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naperlou
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Re: Addressing yet another barrier to entry
naperlou   12/31/2011 1:16:01 PM
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Alex, another scenario is that there will be other technologies that superdeed 3D printing.  I am thinking of real 3D visualization.  There may always be a use for both, but 3D printing is not as mainstream as it might seem.

Ann R. Thryft
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Re: Addressing yet another barrier to entry
Ann R. Thryft   12/15/2011 12:46:26 PM
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Chuck, the situation here is not very linear. The high end can mean either the materials or the users, but as far as who buys the equipment versus who uses a service bureau, that depends primarily on company size, not industry or application.


Charles Murray
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Re: Addressing yet another barrier to entry
Charles Murray   12/13/2011 11:35:20 PM
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Ann: Do we have a sense of who the big companies are who were willing to make the necessary capital outlay? What industrioes were they from and will this open up new opportunities in other industries?

Ann R. Thryft
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Re: Addressing yet another barrier to entry
Ann R. Thryft   12/13/2011 12:45:41 PM
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I think Beth's point paralleling what happened with high-end copiers and what's happening now with low-enbd 3D printers is well taken. In fact, Cobb gave that same parallel during the interview.

To Alex's comment about market  bifurcation, that's a good question. I think the market is already bifurcating, but in a slightly different way: between low-end cheaply produced products for Everyman and Everywoman from either service bureaus or one's own 3D printer, versus higher-end commercial applications, both in-house and through service bureaus.


Alexander Wolfe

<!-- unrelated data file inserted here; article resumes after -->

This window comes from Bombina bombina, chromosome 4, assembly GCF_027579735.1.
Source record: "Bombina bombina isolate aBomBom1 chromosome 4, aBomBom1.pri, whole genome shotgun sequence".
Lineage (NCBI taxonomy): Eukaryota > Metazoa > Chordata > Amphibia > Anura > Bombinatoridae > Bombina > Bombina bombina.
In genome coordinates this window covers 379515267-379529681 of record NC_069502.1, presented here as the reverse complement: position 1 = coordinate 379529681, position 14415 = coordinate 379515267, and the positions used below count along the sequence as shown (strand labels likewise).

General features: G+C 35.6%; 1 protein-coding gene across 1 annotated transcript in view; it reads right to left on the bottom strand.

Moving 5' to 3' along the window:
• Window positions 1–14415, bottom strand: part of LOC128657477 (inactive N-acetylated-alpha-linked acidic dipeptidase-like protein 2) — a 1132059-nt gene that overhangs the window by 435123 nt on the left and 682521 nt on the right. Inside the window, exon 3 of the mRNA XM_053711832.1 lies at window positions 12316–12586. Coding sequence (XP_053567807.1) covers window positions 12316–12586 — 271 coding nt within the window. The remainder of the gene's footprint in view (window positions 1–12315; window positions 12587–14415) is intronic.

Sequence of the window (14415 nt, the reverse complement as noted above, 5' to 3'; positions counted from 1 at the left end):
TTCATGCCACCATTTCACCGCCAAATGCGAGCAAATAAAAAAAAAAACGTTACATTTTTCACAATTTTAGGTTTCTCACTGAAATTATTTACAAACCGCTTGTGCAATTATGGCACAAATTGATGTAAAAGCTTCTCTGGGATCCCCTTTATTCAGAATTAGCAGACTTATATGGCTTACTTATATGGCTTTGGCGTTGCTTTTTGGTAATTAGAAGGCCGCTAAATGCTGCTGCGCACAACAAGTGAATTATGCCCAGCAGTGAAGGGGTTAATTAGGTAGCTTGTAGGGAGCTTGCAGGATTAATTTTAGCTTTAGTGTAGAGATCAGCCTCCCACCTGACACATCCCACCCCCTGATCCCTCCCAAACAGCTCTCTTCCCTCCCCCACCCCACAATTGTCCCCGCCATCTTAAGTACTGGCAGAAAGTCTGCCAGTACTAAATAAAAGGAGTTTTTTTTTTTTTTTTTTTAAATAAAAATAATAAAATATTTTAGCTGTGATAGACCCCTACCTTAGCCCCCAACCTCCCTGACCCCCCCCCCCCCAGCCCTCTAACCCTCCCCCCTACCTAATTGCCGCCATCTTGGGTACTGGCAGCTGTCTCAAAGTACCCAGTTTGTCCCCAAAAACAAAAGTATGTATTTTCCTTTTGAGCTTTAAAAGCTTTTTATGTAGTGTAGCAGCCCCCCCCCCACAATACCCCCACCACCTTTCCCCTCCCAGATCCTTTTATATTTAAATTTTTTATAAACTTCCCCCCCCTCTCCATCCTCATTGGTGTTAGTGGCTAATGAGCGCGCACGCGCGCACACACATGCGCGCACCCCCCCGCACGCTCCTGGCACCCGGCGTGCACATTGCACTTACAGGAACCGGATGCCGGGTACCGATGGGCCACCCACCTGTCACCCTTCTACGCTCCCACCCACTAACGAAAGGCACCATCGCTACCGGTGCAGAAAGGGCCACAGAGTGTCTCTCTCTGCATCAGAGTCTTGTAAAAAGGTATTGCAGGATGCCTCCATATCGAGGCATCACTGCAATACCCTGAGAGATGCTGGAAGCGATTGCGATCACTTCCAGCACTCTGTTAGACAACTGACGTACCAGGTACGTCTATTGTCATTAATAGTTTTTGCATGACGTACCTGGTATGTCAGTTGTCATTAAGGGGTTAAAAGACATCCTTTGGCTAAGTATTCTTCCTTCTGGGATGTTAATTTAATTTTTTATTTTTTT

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Re: Addressing yet another barrier to entry
Alexander Wolfe   12/13/2011 7:51:18 AM
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As Beth notes, this is of a piece with the mainstreaming of 3D printing. I'd also point out, though, that mainstreaming is just a smidgen away from commoditization, and when that happens, the margins tighten, there's less profit to be made, and innovation similarly slows. So what does this mean as far as 3D printing for prototyping? Will we have a bifurcated market, where low-end products are prototyped using cheap services, and high-quality, high-end stuff is done in-house or at more sophisticated service bureaus? That may not be bad, but then what happens to the middle (user)?

Beth Stackpole
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Addressing yet another barrier to entry
Beth Stackpole   12/13/2011 6:27:49 AM
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This is a really cool strategy and yet another example of just how quickly 3D printing is advancing into mainstream organizations. Offering a packaged solution with all the fixings as a lease option is the way high-end copiers made their way into organizations and now they're a fixture. While the numbers around leasing may not hold up long term compared to a capital expenditure on a 3D printer, my guess is the trend will get companies in the door to try the technology. Over time, they'll likely replace the lease option with a price-competitive 3D printer offering, but they won't likely give up the 3D print capabilities.



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